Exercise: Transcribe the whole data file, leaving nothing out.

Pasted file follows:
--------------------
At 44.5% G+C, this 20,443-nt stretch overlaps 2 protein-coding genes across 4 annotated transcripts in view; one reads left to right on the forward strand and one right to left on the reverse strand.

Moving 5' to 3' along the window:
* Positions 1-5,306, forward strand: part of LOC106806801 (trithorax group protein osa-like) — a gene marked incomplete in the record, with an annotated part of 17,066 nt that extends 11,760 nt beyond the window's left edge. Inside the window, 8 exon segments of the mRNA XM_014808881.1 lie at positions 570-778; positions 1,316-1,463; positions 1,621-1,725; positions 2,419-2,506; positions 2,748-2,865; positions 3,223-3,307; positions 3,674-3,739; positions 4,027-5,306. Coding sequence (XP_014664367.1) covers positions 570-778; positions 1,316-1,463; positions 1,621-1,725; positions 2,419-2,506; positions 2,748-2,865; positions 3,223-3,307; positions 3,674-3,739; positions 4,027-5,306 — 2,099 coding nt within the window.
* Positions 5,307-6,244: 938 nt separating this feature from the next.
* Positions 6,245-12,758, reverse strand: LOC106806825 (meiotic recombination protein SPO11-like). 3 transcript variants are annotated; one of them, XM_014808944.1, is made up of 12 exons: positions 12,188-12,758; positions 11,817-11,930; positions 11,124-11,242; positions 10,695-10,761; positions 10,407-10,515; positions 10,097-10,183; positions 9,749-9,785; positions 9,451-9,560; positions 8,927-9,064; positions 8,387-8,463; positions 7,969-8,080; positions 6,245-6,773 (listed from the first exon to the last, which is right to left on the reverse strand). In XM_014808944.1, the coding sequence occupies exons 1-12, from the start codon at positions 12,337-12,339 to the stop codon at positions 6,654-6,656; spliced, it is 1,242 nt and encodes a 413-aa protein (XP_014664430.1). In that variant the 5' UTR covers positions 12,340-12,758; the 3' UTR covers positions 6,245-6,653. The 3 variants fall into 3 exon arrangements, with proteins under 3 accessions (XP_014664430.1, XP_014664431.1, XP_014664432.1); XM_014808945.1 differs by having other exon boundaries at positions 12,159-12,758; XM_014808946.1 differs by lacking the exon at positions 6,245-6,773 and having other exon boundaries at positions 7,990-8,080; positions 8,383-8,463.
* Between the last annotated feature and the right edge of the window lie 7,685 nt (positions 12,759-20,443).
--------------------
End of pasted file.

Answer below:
At 44.5% G+C, this 20,443-nt stretch overlaps 2 protein-coding genes across 4 annotated transcripts in view; one reads left to right on the forward strand and one right to left on the reverse strand.

Moving 5' to 3' along the window:
* Positions 1-5,306, forward strand: part of LOC106806801 (trithorax group protein osa-like) — a gene marked incomplete in the record, with an annotated part of 17,066 nt that extends 11,760 nt beyond the window's left edge. Inside the window, 8 exon segments of the mRNA XM_014808881.1 lie at positions 570-778; positions 1,316-1,463; positions 1,621-1,725; positions 2,419-2,506; positions 2,748-2,865; positions 3,223-3,307; positions 3,674-3,739; positions 4,027-5,306. Coding sequence (XP_014664367.1) covers positions 570-778; positions 1,316-1,463; positions 1,621-1,725; positions 2,419-2,506; positions 2,748-2,865; positions 3,223-3,307; positions 3,674-3,739; positions 4,027-5,306 — 2,099 coding nt within the window.
* Positions 5,307-6,244: 938 nt separating this feature from the next.
* Positions 6,245-12,758, reverse strand: LOC106806825 (meiotic recombination protein SPO11-like). 3 transcript variants are annotated; one of them, XM_014808944.1, is made up of 12 exons: positions 12,188-12,758; positions 11,817-11,930; positions 11,124-11,242; positions 10,695-10,761; positions 10,407-10,515; positions 10,097-10,183; positions 9,749-9,785; positions 9,451-9,560; positions 8,927-9,064; positions 8,387-8,463; positions 7,969-8,080; positions 6,245-6,773 (listed from the first exon to the last, which is right to left on the reverse strand). In XM_014808944.1, the coding sequence occupies exons 1-12, from the start codon at positions 12,337-12,339 to the stop codon at positions 6,654-6,656; spliced, it is 1,242 nt and encodes a 413-aa protein (XP_014664430.1). In that variant the 5' UTR covers positions 12,340-12,758; the 3' UTR covers positions 6,245-6,653. The 3 variants fall into 3 exon arrangements, with proteins under 3 accessions (XP_014664430.1, XP_014664431.1, XP_014664432.1); XM_014808945.1 differs by having other exon boundaries at positions 12,159-12,758; XM_014808946.1 differs by lacking the exon at positions 6,245-6,773 and having other exon boundaries at positions 7,990-8,080; positions 8,383-8,463.
* Between the last annotated feature and the right edge of the window lie 7,685 nt (positions 12,759-20,443).